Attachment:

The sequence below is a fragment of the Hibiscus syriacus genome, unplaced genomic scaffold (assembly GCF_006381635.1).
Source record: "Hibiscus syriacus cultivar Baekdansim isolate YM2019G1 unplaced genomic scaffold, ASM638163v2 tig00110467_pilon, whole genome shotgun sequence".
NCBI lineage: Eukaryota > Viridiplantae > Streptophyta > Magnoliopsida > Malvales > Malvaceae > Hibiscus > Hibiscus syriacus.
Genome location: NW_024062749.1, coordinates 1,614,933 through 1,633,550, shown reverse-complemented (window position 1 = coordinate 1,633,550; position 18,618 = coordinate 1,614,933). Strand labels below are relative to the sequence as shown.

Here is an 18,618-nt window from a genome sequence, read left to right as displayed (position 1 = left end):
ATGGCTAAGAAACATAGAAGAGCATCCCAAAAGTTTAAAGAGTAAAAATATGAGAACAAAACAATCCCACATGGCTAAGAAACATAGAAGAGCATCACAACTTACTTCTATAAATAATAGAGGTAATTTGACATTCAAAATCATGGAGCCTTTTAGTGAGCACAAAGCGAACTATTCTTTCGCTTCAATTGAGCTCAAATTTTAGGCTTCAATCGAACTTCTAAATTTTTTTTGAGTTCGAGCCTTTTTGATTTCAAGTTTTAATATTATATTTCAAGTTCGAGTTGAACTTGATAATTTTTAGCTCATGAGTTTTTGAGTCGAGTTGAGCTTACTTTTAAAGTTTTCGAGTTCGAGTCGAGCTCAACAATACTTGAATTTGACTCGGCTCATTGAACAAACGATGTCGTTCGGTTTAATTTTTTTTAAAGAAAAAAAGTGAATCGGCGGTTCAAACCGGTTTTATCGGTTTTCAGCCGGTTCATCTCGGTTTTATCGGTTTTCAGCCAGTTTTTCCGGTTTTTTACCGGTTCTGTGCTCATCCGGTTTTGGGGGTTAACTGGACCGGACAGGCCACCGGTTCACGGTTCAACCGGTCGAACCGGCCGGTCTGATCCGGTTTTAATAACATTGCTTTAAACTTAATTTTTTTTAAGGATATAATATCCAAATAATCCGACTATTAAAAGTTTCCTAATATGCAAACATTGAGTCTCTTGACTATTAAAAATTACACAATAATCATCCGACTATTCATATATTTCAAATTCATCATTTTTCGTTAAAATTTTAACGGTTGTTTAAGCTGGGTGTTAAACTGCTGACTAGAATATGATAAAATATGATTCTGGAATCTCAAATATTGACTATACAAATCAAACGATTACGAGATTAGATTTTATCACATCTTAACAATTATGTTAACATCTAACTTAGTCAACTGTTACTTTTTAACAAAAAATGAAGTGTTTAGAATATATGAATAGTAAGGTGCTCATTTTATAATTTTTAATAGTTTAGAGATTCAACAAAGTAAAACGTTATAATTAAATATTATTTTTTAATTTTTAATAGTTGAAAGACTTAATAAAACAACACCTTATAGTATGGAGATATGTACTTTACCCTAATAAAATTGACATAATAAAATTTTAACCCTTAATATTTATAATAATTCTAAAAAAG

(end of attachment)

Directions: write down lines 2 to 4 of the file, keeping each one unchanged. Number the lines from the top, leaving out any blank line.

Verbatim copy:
Source record: "Hibiscus syriacus cultivar Baekdansim isolate YM2019G1 unplaced genomic scaffold, ASM638163v2 tig00110467_pilon, whole genome shotgun sequence".
NCBI lineage: Eukaryota > Viridiplantae > Streptophyta > Magnoliopsida > Malvales > Malvaceae > Hibiscus > Hibiscus syriacus.
Genome location: NW_024062749.1, coordinates 1,614,933 through 1,633,550, shown reverse-complemented (window position 1 = coordinate 1,633,550; position 18,618 = coordinate 1,614,933). Strand labels below are relative to the sequence as shown.